Wednesday, September 15, 2010

Out-Witting the "Super-Bugs"

The headlines this week sounded the alarm about deadly antibiotic-resistant “super bugs” that have emerged from India and in recent weeks have shown up in California, Illinois, and Massachusetts.

Albeit, this current alarm is somewhat reminiscent of the H1N1 (“swine flu”) alarm from last year—which, in the end (as you may recall), turned out to be a lot of unnecessary hysteria.

Nevertheless, cautionary hygiene measures are not only a wise choice, but could even make a life-and-death difference. So, wash your hands! For Pete’s sake (and yours too), wash your hands!! Soap and running water are remarkably effective in washing away those sneaky invisible bugs that lurk on every surface. And, after you have washed, go ahead and use some of that “hand sanitizer” glop, too. It can’t hurt.

However… Ahem: The truth about hand sanitizers is that they only might help . . . a little. I recently read a study on the effectiveness of hand sanitizers that found “no statistical proof” that they actually help to fight the bugs.

Unfortunately, some people erroneously think that the hand sanitizer glop is just as good as—or better than—soap and water. This is definitely not the case. Worse yet: it might even give its user a false sense of security, so that he consistently skips really washing his hands and uses this potentially ineffective glop instead. Now, think about that “health care professional” you recently visited who actually used hand sanitizer instead of soap and water! Yikes!

Now there’s a real reason for alarm!

Are you courageous enough to ask your doctor or nurse to use soap and water before they touch you to take your pulse or blood pressure or temperature or listen to your heart and lungs with their stethoscopes? And speaking of their stethoscopes, you should also ask them when they last cleaned that stethoscope! Someone did a study on stethoscopes and found them to be incredibly germy things.

Having said all that, here is another truth: washing your hands and glopping on hand sanitizers will not protect you from air-borne bugs. Cold and flu viruses are definitely air-borne.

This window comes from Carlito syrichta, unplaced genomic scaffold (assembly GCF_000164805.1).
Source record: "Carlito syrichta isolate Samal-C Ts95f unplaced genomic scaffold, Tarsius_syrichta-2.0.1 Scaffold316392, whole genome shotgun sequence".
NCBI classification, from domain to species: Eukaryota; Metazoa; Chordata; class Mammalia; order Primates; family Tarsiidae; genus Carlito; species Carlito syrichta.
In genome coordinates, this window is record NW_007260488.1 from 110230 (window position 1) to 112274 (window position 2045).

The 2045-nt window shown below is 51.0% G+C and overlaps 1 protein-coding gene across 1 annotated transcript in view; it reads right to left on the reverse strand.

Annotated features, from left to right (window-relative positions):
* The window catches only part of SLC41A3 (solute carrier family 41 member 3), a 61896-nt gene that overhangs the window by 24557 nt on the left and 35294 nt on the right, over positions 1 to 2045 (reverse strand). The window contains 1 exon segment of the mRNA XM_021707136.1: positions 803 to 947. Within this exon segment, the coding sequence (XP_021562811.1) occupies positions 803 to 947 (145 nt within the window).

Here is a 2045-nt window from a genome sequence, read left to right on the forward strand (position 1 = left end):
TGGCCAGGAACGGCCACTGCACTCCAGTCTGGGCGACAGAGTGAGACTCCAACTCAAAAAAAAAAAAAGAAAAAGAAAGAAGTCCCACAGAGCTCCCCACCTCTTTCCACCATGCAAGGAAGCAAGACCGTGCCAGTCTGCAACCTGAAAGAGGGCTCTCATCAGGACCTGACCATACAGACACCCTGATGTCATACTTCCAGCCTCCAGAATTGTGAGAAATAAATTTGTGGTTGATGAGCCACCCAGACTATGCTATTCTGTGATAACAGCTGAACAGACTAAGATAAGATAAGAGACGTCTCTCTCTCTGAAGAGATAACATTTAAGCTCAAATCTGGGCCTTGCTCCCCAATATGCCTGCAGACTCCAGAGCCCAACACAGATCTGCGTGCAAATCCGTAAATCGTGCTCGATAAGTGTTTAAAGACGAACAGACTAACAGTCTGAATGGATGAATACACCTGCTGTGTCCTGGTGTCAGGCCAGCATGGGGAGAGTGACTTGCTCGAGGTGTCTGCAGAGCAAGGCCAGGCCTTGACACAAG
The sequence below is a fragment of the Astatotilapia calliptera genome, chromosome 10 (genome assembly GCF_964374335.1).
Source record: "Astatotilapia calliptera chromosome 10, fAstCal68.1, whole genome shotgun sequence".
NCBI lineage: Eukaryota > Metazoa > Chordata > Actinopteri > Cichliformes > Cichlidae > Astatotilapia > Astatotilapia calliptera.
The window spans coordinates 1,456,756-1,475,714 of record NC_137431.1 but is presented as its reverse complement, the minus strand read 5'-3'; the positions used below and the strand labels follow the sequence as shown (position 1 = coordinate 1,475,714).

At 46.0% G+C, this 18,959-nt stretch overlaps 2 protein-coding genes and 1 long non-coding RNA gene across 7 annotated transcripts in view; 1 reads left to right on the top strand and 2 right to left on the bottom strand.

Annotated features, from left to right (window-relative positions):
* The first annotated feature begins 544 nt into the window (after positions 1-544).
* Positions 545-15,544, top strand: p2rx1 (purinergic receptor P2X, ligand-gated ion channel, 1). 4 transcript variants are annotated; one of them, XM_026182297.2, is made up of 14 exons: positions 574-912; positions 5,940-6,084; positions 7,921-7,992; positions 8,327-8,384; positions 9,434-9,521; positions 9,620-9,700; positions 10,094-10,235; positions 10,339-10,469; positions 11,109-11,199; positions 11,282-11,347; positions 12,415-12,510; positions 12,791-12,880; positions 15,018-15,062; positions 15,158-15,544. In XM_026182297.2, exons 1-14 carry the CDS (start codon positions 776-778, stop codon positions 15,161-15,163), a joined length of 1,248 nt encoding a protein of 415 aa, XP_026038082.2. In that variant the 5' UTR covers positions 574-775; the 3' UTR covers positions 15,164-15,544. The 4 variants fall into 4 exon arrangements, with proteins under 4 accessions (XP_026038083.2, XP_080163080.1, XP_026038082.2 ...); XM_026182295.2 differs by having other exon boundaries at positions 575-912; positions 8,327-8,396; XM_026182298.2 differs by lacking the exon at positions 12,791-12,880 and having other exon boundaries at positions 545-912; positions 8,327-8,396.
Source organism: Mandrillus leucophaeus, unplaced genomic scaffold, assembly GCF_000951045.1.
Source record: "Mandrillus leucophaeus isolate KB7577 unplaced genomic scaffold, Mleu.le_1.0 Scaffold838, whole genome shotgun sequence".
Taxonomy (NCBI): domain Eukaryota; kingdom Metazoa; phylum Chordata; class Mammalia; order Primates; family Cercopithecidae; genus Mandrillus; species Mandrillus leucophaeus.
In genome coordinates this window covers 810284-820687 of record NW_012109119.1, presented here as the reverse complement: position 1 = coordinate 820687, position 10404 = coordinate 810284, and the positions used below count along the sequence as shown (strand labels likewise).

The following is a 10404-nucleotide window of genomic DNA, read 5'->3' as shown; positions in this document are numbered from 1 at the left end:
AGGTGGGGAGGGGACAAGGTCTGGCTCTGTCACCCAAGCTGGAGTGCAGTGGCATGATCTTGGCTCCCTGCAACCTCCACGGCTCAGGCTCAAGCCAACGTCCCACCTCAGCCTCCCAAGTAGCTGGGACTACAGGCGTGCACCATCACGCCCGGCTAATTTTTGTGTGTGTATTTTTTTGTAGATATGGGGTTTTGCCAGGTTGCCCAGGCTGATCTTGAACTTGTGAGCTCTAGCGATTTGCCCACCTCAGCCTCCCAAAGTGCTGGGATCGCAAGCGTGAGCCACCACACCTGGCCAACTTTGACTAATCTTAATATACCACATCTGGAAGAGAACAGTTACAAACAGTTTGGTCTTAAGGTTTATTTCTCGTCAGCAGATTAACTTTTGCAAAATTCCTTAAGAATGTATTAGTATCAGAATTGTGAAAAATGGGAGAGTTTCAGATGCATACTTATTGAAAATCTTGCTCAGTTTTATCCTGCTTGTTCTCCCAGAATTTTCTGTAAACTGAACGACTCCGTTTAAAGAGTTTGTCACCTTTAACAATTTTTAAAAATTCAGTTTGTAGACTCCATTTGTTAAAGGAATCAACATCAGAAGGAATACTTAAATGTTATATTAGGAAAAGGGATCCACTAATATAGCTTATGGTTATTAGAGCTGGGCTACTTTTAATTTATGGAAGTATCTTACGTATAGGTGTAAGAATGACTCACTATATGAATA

If you have a cold or the flu you can protect others, of course, by capturing the bugs that you cough and sneeze out by using a handkerchief or your elbow sleeve. But, to keep from succumbing to those air-borne bugs in the first place, you will need to bolster your immune system.

Yes. I’m sure you know where this is heading—having repeatedly heard me on this topic. It’s hard to argue with success, however, and I speak from experience (my whole life I have been prone to getting colds, flu, and pneumonia—until I began taking Vitamin D-3). Vitamin D is essential to your immune system, and nearly all Americans are Vitamin D-deficient. The old 400 IU RDA is now known to be laughably, ridiculously low. The new cautious recommendation is 1000 IUs for children (under the age of 12) and 2000 IUs for adults. To overdose on Vitamin D, you would have to take more than 20 times that amount every day for years. Humans make at least 10,000 units of vitamin D within 30 minutes of full body exposure to the sun. If you have little, or no, sun exposure you will need to take at least 5,000 IU per day.

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shydandelion said...

You know, I remember when you first started taking VD3,and I jumped on board, and my friends laughed me to scorn! BUT, it gave me GREAT satisfaction when I found out, that after it became "official" medical knowledge, they started taking it. But, man, they gave me a lot of crap. I guess I should have found better friends! :D

"Sneaky invisible bugs..." heehee!

shydandelion said...

Oh, by the way...

Jeremy told me that he heard something on the radio that said that a grocery cart is dirty and more germ infested than a public toilet! EWWW!

Rebecca said...

when i think about all the nasty germs out there it makes me want to stay home.

When Victor got sick last year and was in the hospital I got really sick by being there... hospitals are nasty places too